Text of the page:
Amazing moments come along now and then — but Alice Tully Hall offered a series of them, as the Blind Boys of Alabama shared the stage with Yo La Tengo, Lambchop, Yim (My Morning Jacket) Yames and Exene Cervenka.
The combinations for the “Spirit in the Dark” performance Monday night were remarkable — and accessible. All of the music was steeped in gospel, some of it lush and languid, some of it funky, and some of it raucous and soaring, Baptist-style, particularly when the members of the Sun Ra brass section, decked out in their glittery Egyptian finest and led by 86-year-old Marshall Allen, were onstage.
The venue offered Yames the perfect pulpit for his song “Dear God” (apologies to Andy Patridge), highlighted by his quirky yodel.
There was even a breath snatcher: Punk goddess Exene , backed by the Blind Boys, sweetly sang “A Change Is Gonna Come.” That came after they harmonized on Lou Reed’s “Jesus,” prompting silently excited gestures from some of New York’s alt rock cognescenti.
Speaking of alt, one of the genre’s greatest standard bearers, Yo La Tengo, was the de facto house band for the first half of the show. Members of the Blind Boys own outfit played the second, which featured a couple of the vocal group’s more familiar tunes.
They jumped right out of the break with Curtis Mayfield and the Impressions’ cross-over spiritual, “People Get Ready,” inspired by Martin Luther King’s August 1963 march on Washington, the site of his “I Have a Dream” speech.
The Blind Boys themselves were arranged stage left in a row of chairs, wearing their familiar black satin jackets. When their performance turns came, they walked out single-file, each with a hand on the other’s shoulder, and left the stage the same way (The three main vocalists and their drummer are blind; two of the founding members died within the past five years).
Wise not to miss an opportunity, the Blind Boys got contemporary with Tom Waits’ “Way Down in the Hole,” the theme song from “The Wire,” which had lead vocalist and found member Jimmy Carter on his feet, stomping and scatting, urging the polite audience to make their own joyous noise, then hitting and holding a high note, his head thrown back, as the crowd finally erupted.
It wouldn’t be long before many were dancing in the aisles. When’s the last time that happened at Alice Tully?
As the backups slid into “House of the Rising Sun,” the congregants gathered under the tent silently nodded at one another, ready for the familar hoodoo holler from New Orleans. But the Blind Boys brought a twist: They stripped the original lyrics and replaced them with “Amazing Grace.” And it worked, as Carter, Ben Moore, and the plump, pixie-ish Bishop Billy Bowers traded verses.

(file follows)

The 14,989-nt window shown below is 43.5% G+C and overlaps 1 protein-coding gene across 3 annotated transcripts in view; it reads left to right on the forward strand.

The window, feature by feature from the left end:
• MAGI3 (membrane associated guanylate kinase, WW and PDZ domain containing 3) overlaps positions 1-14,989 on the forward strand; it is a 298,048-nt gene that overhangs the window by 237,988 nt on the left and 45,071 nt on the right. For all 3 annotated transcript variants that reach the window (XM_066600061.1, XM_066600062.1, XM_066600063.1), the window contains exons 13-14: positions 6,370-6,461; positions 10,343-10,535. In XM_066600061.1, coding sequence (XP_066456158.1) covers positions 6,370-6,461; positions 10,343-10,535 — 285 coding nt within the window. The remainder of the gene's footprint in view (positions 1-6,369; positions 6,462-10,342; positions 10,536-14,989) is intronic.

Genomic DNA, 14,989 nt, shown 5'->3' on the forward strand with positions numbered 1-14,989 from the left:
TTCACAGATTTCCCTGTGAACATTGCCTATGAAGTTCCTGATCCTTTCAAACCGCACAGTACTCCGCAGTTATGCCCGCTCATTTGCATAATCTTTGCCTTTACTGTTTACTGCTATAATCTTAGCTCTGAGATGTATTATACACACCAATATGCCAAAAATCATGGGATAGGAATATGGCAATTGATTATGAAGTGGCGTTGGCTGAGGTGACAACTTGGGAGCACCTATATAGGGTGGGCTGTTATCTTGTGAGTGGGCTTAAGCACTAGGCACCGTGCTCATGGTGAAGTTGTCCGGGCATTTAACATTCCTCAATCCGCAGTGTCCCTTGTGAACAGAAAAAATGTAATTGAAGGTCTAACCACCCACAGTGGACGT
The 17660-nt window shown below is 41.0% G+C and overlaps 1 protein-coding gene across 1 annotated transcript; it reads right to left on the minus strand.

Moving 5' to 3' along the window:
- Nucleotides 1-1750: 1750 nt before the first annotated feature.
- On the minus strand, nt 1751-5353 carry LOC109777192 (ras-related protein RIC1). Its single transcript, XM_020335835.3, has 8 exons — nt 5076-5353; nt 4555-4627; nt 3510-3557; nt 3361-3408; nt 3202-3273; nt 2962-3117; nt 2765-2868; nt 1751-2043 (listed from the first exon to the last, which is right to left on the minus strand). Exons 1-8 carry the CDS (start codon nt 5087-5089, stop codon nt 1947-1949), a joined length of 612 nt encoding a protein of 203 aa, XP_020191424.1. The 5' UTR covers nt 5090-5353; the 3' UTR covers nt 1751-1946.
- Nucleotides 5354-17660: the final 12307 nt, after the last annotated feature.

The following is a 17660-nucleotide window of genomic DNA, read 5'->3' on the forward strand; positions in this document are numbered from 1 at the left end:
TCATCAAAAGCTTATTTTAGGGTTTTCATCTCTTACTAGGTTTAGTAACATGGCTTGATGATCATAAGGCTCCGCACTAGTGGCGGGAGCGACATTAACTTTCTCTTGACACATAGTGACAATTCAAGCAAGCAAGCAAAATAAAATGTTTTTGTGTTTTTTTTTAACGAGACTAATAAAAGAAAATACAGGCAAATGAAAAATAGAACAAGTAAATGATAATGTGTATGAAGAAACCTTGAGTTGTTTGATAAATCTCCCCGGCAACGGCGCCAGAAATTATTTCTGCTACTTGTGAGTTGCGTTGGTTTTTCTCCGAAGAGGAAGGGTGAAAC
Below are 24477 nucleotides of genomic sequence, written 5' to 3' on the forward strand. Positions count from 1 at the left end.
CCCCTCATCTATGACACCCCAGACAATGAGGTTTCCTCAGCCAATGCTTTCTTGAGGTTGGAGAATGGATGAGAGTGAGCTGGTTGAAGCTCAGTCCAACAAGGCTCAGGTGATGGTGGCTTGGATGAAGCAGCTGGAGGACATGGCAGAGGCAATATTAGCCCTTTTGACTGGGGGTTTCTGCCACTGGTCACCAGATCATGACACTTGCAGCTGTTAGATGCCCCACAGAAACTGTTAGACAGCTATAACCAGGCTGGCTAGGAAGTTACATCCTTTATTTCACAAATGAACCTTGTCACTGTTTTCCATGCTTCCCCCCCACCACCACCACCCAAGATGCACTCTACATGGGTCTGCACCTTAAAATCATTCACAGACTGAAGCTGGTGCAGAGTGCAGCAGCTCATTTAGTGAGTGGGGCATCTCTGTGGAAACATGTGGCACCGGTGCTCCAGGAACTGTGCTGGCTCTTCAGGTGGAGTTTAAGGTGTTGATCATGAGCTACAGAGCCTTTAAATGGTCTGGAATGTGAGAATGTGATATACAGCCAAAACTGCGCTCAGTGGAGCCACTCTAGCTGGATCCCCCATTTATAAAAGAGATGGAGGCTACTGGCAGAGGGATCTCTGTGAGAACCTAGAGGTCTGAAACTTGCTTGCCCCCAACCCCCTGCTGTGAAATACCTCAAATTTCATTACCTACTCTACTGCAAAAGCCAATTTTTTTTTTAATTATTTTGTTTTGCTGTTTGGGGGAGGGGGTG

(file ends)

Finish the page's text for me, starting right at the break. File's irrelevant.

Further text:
To see Lambchop lead man Kurt Wagner (with his David Byrne-cum-Joe Cocker-like twitches) or Exene in her cowboy boots or even Yo La Tengo in a concert hall, where you can only enter between songs and barely speak in but a whisper, was odd. Yet YLT brought rich color to Wagner’s antics, and he fired up their decidedly understated approach. Except for some feedback — no doubt the result of so many handheld and wired microphones onstage — the variety of sound filled the house nicely.
As did, of course, the river-deep, soulful voices of the Blind Boys — men you can rightfully call living legends, who laid the foundation for the soul, R&B and rock that rolled through generations beginning with their first single, “I Can See Everybody’s Mother But Mine” — in 1948.
They’d gotten together nearly a decade earlier and, refusing to compromise their pure gospel style, struggled amid the waves of popular music that often owed inspiration to them.
Then, in 1983, came “The Gospel at Colonus,” an Obie-award winning play that culled a new, enthusiastic audience. An appearance at the White House followed, as did a Lifetime Grammy Achivement Award.
Although the concept of Monday night’s performance was presented as New York-funky-offbeat, it wasn’t a stretch for the Blind Boys. A roster of musicians they’ve performed and recorded with becomes a scroll: Ben Harper, Aaron Neville, Mavis Staples, Tom Petty, John Fogerty, Peter Gabriel, Bonnie Raitt, Randy Travis, k.d. lang, Charlie Musselwhite, Susan Tedeschi, Solomon Burke, Marty Stuart, and Taj Mahal, as well as a performer who jumped on the Hollywood Knitting Factory’s stage to accompany them two years ago: Prince.
Who wouldn’t want a backup vocal crew like them?
And what type of star-studded show would it have been without bringing the entire gang onstage for the stopper, “If I Had a Hammer”? Ira Kaplan seemed the most anxious of the vocalists who each took a verse, while Wagner and Yames ripped into theirs.
The Blind Boys have two shows left in the Lincoln Center run, including Wednesday, when the guests will include Allison Moorer (still best known as Shelby Lynne’s sister and Steve Earle’s wife, but that’s soon to change); Ralph Stanley, the Yonder Mountain String Band, and members of Asleep at the Wheel.Members of the Sun Ra Arkestra brass section
Then comes the sold-out “Blind Boys Family Revival” on Friday, with (please sit down):
Hot 8 Brass Band
(With more performers to be announced.)
For more, go to:
Click here to sign up for Daily Voice's free daily emails and news alerts.